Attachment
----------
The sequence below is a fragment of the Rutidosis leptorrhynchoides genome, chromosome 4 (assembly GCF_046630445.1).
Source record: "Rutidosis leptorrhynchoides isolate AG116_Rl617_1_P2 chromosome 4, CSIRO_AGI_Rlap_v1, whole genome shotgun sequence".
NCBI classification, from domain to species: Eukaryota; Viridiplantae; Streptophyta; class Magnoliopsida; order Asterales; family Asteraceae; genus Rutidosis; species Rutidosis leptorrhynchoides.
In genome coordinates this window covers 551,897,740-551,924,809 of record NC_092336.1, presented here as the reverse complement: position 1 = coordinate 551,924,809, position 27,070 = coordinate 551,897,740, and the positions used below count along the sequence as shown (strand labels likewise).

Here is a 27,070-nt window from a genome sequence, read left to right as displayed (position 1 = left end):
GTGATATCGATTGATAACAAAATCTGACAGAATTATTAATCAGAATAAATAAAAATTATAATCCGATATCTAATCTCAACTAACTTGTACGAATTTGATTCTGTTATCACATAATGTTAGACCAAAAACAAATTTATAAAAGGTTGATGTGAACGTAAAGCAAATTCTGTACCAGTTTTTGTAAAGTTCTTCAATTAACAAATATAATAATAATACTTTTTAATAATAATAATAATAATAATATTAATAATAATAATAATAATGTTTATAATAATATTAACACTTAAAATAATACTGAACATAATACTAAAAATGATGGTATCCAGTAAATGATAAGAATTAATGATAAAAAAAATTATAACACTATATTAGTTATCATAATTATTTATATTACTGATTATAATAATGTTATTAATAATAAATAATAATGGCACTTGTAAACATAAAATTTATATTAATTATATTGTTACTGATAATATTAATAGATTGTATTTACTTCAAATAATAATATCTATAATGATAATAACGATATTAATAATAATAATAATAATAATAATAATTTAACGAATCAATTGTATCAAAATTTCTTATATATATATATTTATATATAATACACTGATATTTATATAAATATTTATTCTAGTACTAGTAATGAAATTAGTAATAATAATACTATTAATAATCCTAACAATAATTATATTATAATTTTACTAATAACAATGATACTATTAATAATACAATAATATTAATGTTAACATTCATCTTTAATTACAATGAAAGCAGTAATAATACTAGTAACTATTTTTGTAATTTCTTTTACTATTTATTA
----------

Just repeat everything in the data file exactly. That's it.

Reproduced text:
The sequence below is a fragment of the Rutidosis leptorrhynchoides genome, chromosome 4 (assembly GCF_046630445.1).
Source record: "Rutidosis leptorrhynchoides isolate AG116_Rl617_1_P2 chromosome 4, CSIRO_AGI_Rlap_v1, whole genome shotgun sequence".
NCBI classification, from domain to species: Eukaryota; Viridiplantae; Streptophyta; class Magnoliopsida; order Asterales; family Asteraceae; genus Rutidosis; species Rutidosis leptorrhynchoides.
In genome coordinates this window covers 551,897,740-551,924,809 of record NC_092336.1, presented here as the reverse complement: position 1 = coordinate 551,924,809, position 27,070 = coordinate 551,897,740, and the positions used below count along the sequence as shown (strand labels likewise).

Here is a 27,070-nt window from a genome sequence, read left to right as displayed (position 1 = left end):
GTGATATCGATTGATAACAAAATCTGACAGAATTATTAATCAGAATAAATAAAAATTATAATCCGATATCTAATCTCAACTAACTTGTACGAATTTGATTCTGTTATCACATAATGTTAGACCAAAAACAAATTTATAAAAGGTTGATGTGAACGTAAAGCAAATTCTGTACCAGTTTTTGTAAAGTTCTTCAATTAACAAATATAATAATAATACTTTTTAATAATAATAATAATAATAATATTAATAATAATAATAATAATGTTTATAATAATATTAACACTTAAAATAATACTGAACATAATACTAAAAATGATGGTATCCAGTAAATGATAAGAATTAATGATAAAAAAAATTATAACACTATATTAGTTATCATAATTATTTATATTACTGATTATAATAATGTTATTAATAATAAATAATAATGGCACTTGTAAACATAAAATTTATATTAATTATATTGTTACTGATAATATTAATAGATTGTATTTACTTCAAATAATAATATCTATAATGATAATAACGATATTAATAATAATAATAATAATAATAATAATTTAACGAATCAATTGTATCAAAATTTCTTATATATATATATTTATATATAATACACTGATATTTATATAAATATTTATTCTAGTACTAGTAATGAAATTAGTAATAATAATACTATTAATAATCCTAACAATAATTATATTATAATTTTACTAATAACAATGATACTATTAATAATACAATAATATTAATGTTAACATTCATCTTTAATTACAATGAAAGCAGTAATAATACTAGTAACTATTTTTGTAATTTCTTTTACTATTTATTA